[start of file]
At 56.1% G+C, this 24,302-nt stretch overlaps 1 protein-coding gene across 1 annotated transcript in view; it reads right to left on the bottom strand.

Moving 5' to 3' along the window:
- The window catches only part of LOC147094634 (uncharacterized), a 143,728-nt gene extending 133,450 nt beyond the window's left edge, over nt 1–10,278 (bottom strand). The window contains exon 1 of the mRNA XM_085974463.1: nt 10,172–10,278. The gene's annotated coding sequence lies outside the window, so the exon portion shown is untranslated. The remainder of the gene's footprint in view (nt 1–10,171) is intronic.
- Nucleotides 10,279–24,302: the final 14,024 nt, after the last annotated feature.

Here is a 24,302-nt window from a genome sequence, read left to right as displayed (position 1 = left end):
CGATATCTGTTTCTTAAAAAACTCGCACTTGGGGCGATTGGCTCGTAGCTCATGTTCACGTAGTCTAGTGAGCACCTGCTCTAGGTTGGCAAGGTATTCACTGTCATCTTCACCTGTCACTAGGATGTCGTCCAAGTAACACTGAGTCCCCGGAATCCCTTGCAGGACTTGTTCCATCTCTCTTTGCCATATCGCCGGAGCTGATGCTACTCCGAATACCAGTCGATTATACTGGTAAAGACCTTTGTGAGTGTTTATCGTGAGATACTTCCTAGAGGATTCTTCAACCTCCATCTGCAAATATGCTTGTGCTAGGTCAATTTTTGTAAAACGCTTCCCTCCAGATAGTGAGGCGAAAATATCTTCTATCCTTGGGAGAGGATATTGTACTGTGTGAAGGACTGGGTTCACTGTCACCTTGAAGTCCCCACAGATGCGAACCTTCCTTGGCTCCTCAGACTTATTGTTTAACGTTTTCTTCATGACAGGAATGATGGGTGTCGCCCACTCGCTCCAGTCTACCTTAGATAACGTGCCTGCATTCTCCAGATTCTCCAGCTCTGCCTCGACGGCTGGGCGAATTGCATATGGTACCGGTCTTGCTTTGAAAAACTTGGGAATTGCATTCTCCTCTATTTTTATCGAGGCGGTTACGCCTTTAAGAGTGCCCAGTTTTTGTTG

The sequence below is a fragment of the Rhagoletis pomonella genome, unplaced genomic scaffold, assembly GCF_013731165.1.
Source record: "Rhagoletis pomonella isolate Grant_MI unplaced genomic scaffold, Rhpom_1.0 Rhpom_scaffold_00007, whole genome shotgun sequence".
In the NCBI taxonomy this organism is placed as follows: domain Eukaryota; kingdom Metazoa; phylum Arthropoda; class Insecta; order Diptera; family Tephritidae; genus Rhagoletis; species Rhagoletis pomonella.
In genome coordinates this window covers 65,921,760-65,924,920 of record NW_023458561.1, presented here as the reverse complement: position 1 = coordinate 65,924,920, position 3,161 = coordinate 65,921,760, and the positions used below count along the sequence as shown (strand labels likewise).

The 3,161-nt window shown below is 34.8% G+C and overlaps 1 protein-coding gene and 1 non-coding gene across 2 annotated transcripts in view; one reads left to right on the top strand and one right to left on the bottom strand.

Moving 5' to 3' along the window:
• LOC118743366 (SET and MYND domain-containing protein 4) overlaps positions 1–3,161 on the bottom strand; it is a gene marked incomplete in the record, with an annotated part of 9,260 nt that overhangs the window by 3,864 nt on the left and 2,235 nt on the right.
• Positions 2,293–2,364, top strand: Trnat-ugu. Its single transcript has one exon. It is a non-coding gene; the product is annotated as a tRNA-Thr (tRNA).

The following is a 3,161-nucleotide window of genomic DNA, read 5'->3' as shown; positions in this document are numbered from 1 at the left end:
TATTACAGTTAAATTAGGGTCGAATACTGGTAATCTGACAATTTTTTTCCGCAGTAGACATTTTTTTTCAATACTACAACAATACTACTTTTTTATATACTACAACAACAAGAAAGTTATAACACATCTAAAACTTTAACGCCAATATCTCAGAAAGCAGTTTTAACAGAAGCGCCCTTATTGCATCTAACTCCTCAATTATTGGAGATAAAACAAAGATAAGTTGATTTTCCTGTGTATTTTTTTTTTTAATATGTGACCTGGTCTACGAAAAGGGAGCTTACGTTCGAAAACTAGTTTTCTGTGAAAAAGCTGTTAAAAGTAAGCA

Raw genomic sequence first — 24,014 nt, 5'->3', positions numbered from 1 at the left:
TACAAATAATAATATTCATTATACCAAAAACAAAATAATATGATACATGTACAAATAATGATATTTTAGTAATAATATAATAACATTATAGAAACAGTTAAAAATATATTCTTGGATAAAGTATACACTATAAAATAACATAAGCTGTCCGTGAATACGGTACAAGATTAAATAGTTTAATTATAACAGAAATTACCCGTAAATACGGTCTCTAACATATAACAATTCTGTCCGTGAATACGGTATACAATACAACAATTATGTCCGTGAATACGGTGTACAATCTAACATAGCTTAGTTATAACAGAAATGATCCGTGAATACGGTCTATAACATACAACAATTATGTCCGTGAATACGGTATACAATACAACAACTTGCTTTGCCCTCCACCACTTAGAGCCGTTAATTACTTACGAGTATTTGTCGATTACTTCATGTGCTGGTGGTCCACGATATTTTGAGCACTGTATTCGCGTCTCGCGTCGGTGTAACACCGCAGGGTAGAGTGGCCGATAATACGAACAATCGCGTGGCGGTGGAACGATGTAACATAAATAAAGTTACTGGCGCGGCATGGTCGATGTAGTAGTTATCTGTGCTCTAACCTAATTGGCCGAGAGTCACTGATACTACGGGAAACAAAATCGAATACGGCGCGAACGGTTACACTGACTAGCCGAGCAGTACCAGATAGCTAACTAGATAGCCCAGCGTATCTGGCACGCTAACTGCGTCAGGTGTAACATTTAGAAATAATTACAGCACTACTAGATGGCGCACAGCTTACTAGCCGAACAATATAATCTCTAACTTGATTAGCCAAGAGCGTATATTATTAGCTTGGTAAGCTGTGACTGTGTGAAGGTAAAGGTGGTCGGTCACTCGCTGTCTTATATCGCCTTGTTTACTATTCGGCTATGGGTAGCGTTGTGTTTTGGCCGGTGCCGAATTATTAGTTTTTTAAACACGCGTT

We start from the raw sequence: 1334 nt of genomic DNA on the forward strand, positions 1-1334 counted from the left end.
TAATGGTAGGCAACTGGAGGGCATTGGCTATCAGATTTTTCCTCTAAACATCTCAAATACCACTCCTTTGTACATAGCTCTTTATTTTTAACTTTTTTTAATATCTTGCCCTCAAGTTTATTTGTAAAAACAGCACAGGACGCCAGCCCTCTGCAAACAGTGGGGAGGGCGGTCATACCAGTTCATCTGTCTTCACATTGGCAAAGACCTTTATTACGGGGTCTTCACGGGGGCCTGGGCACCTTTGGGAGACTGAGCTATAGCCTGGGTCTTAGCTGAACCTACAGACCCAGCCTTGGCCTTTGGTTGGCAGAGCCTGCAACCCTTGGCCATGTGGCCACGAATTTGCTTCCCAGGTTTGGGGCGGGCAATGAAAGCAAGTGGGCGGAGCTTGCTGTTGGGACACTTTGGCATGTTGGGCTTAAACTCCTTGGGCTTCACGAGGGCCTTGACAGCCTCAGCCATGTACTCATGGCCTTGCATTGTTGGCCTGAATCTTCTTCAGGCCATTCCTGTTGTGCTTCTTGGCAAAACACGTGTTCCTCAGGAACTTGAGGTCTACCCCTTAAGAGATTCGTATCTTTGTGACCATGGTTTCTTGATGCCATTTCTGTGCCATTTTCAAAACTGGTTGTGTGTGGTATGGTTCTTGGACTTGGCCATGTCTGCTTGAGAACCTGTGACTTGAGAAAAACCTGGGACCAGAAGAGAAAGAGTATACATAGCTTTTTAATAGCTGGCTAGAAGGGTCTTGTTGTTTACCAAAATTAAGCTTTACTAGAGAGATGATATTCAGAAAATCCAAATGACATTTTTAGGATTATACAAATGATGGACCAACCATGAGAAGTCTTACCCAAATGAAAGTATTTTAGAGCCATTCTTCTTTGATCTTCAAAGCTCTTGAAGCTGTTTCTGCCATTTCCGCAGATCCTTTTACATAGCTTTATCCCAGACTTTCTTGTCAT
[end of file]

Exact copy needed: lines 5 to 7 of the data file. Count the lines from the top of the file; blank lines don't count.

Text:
Here is a 24,302-nt window from a genome sequence, read left to right as displayed (position 1 = left end):
CGATATCTGTTTCTTAAAAAACTCGCACTTGGGGCGATTGGCTCGTAGCTCATGTTCACGTAGTCTAGTGAGCACCTGCTCTAGGTTGGCAAGGTATTCACTGTCATCTTCACCTGTCACTAGGATGTCGTCCAAGTAACACTGAGTCCCCGGAATCCCTTGCAGGACTTGTTCCATCTCTCTTTGCCATATCGCCGGAGCTGATGCTACTCCGAATACCAGTCGATTATACTGGTAAAGACCTTTGTGAGTGTTTATCGTGAGATACTTCCTAGAGGATTCTTCAACCTCCATCTGCAAATATGCTTGTGCTAGGTCAATTTTTGTAAAACGCTTCCCTCCAGATAGTGAGGCGAAAATATCTTCTATCCTTGGGAGAGGATATTGTACTGTGTGAAGGACTGGGTTCACTGTCACCTTGAAGTCCCCACAGATGCGAACCTTCCTTGGCTCCTCAGACTTATTGTTTAACGTTTTCTTCATGACAGGAATGATGGGTGTCGCCCACTCGCTCCAGTCTACCTTAGATAACGTGCCTGCATTCTCCAGATTCTCCAGCTCTGCCTCGACGGCTGGGCGAATTGCATATGGTACCGGTCTTGCTTTGAAAAACTTGGGAATTGCATTCTCCTCTATTTTTATCGAGGCGGTTACGCCTTTAAGAGTGCCCAGTTTTTGTTG

The sequence below is a fragment of the Rhagoletis pomonella genome, unplaced genomic scaffold, assembly GCF_013731165.1.